Coronavirus: The Hill and the Headlines, February 2021 #17

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Your guide to the latest Hill developments, news narratives, and media headlines from Hogan Lovells Government Relations and Public Affairs practice.

In Washington:

  • Senate Democrats made their final pitch on Wednesday to Senate Parliamentarian Elizabeth MacDonough to include a minimum wage hike in coronavirus relief legislation. The Parliamentarian decides whether legislative provisions meet the reconciliation rules’ strict germaneness requirements. Reconciliation bypasses a filibuster and is the $15-per-hour wage hike’s only realistic path to enactment near-term. MacDonough’s ruling is expected Wednesday or Thursday. Votes in each chamber on the relief bill are expected this week and next.
  • The Biden administration plans to send states, pharmacies, and community health centers 3 million to 4 million doses of Johnson & Johnson's coronavirus vaccine should the Food and Drug Administration (FDA) authorize it for use. The doses could ship as early as next week, White House COVID-19 response coordinator Jeff Zients told reporters Wednesday. The Johnson & Johnson vaccine is easier to roll out than prior vaccines because it’s administered in one shot and can be refrigerated at normal, not ultra-cold, temperatures.
  • On Wednesday,  President Joe Biden signed an executive order on Wednesday to review global supply chains to avoid the shortages of critical goods during the pandemic. The order will require 100-day reviews of the global producers and shippers for several industries including pharmaceuticals and their active ingredients. Specifically, the review will target semiconductors, key minerals and materials, pharmaceuticals and their ingredients, and advanced batteries like the ones used in electric vehicles.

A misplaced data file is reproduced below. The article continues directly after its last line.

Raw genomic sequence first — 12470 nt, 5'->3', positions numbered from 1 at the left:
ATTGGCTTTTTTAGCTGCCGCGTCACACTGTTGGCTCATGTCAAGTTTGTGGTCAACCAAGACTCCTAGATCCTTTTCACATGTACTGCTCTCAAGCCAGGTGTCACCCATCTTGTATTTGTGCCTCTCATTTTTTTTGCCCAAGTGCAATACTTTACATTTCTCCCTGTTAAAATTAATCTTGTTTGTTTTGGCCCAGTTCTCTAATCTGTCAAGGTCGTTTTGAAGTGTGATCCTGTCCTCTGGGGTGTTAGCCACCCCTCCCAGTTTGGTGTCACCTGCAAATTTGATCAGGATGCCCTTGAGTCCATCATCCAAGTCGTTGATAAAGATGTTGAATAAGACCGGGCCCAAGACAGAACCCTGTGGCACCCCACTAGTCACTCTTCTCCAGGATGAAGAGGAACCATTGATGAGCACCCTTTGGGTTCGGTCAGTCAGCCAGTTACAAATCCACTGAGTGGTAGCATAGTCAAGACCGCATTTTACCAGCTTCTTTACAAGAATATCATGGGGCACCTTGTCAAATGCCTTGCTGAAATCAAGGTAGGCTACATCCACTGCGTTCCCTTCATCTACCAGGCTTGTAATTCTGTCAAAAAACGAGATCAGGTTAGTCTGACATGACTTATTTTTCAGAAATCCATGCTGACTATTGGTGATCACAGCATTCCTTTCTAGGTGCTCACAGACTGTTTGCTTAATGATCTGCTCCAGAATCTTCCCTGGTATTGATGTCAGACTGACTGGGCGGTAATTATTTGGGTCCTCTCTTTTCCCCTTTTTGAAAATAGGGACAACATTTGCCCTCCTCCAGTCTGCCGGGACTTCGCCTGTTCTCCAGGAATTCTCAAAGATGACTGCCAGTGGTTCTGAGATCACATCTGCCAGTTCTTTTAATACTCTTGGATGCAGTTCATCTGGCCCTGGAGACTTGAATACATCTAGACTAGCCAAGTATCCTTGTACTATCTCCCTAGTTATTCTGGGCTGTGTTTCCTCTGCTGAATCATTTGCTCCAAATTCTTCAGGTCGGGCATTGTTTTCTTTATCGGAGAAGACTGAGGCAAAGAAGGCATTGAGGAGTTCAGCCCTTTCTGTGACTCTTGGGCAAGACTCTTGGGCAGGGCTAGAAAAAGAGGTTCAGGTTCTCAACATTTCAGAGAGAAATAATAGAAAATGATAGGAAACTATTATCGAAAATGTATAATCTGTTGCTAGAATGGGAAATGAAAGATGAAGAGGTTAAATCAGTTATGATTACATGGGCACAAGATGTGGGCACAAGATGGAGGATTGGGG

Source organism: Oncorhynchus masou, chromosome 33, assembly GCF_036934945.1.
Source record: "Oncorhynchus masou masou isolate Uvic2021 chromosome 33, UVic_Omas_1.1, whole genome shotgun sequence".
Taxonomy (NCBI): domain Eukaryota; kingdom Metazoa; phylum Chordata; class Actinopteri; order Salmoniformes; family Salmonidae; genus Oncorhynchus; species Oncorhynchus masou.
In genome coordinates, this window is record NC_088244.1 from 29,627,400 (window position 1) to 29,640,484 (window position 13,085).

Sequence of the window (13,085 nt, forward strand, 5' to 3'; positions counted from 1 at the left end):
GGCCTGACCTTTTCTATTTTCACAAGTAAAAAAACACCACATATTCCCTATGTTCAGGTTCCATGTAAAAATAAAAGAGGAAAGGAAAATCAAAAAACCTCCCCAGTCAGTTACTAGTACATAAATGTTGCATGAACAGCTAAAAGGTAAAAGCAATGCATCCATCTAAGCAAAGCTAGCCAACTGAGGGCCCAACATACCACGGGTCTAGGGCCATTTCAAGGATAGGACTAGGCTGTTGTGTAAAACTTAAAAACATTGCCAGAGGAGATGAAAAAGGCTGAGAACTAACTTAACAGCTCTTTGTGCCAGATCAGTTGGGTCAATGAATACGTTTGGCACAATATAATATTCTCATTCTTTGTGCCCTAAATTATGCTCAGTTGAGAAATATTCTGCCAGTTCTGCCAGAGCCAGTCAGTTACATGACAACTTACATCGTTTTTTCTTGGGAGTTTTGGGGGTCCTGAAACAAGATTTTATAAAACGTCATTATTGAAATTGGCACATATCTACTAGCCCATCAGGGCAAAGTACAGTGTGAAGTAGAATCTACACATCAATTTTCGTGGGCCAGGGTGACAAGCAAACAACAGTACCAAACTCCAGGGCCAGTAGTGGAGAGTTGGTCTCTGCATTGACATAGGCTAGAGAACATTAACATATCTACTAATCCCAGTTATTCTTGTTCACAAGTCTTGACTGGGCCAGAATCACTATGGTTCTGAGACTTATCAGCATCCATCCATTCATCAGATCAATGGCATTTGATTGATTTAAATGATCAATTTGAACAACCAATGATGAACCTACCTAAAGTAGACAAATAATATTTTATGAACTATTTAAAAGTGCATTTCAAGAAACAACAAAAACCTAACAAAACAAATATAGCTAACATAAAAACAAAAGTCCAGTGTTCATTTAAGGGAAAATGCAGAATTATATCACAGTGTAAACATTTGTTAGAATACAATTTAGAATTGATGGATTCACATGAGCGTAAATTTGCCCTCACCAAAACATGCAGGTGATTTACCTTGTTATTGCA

• The White House announced Wednesday that it will send more than 25 million masks to community health centers and food pantries across the country in an effort to increase access for low-income people. "Many low-income Americans still lack affordable access to this basic protection," White House coronavirus response coordinator Jeff Zients said. The shipments of washable cloth masks, beginning in March, will go to approximately 1,300 community health centers, as well as 60,000 food pantries and soup kitchens.

  • Biden Health and Human Services Nominee Xavier Becerra appeared before the Senate Finance Committee for his second confirmation hearing this week. The California governor faced more criticism for his stance on abortion and his past comments regarding moving toward a Medicare for All type system to replace private insurance.   Questions also focused the costs of insurance coverage, drug prices, and reopening schools during the pandemic.  Becerra avoided direct answers on reopening schools responding that the Biden administration will defer to local officials on when and how to reopen schools, but noted that he views the threat of COVID-19 more serious than the consequences from continued distance learning.